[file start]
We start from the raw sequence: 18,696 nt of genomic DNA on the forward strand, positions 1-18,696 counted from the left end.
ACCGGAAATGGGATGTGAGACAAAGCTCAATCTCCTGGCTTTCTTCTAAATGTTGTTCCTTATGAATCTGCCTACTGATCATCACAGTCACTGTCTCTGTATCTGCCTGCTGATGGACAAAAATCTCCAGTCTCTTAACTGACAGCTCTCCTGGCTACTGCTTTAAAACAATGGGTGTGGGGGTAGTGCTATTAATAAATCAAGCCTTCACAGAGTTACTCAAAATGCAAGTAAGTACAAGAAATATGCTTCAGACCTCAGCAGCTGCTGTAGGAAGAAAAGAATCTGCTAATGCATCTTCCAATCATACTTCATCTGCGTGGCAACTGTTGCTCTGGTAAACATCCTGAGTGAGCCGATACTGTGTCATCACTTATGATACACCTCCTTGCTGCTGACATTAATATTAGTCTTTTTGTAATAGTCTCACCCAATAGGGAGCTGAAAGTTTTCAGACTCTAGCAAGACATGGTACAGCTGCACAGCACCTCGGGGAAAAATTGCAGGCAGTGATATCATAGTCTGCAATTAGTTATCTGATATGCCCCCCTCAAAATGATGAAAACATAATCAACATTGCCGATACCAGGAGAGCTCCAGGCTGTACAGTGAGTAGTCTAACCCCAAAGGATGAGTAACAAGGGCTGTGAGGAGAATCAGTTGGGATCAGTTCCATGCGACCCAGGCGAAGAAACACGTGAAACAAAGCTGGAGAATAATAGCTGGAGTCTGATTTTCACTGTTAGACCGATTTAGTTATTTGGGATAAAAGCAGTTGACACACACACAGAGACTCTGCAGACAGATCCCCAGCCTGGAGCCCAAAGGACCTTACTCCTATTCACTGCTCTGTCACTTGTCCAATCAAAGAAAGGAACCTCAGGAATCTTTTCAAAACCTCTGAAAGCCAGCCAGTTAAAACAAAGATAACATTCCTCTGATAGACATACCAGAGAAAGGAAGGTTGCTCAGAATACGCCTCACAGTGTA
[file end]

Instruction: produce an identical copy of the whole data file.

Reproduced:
We start from the raw sequence: 18,696 nt of genomic DNA on the forward strand, positions 1-18,696 counted from the left end.
ACCGGAAATGGGATGTGAGACAAAGCTCAATCTCCTGGCTTTCTTCTAAATGTTGTTCCTTATGAATCTGCCTACTGATCATCACAGTCACTGTCTCTGTATCTGCCTGCTGATGGACAAAAATCTCCAGTCTCTTAACTGACAGCTCTCCTGGCTACTGCTTTAAAACAATGGGTGTGGGGGTAGTGCTATTAATAAATCAAGCCTTCACAGAGTTACTCAAAATGCAAGTAAGTACAAGAAATATGCTTCAGACCTCAGCAGCTGCTGTAGGAAGAAAAGAATCTGCTAATGCATCTTCCAATCATACTTCATCTGCGTGGCAACTGTTGCTCTGGTAAACATCCTGAGTGAGCCGATACTGTGTCATCACTTATGATACACCTCCTTGCTGCTGACATTAATATTAGTCTTTTTGTAATAGTCTCACCCAATAGGGAGCTGAAAGTTTTCAGACTCTAGCAAGACATGGTACAGCTGCACAGCACCTCGGGGAAAAATTGCAGGCAGTGATATCATAGTCTGCAATTAGTTATCTGATATGCCCCCCTCAAAATGATGAAAACATAATCAACATTGCCGATACCAGGAGAGCTCCAGGCTGTACAGTGAGTAGTCTAACCCCAAAGGATGAGTAACAAGGGCTGTGAGGAGAATCAGTTGGGATCAGTTCCATGCGACCCAGGCGAAGAAACACGTGAAACAAAGCTGGAGAATAATAGCTGGAGTCTGATTTTCACTGTTAGACCGATTTAGTTATTTGGGATAAAAGCAGTTGACACACACACAGAGACTCTGCAGACAGATCCCCAGCCTGGAGCCCAAAGGACCTTACTCCTATTCACTGCTCTGTCACTTGTCCAATCAAAGAAAGGAACCTCAGGAATCTTTTCAAAACCTCTGAAAGCCAGCCAGTTAAAACAAAGATAACATTCCTCTGATAGACATACCAGAGAAAGGAAGGTTGCTCAGAATACGCCTCACAGTGTA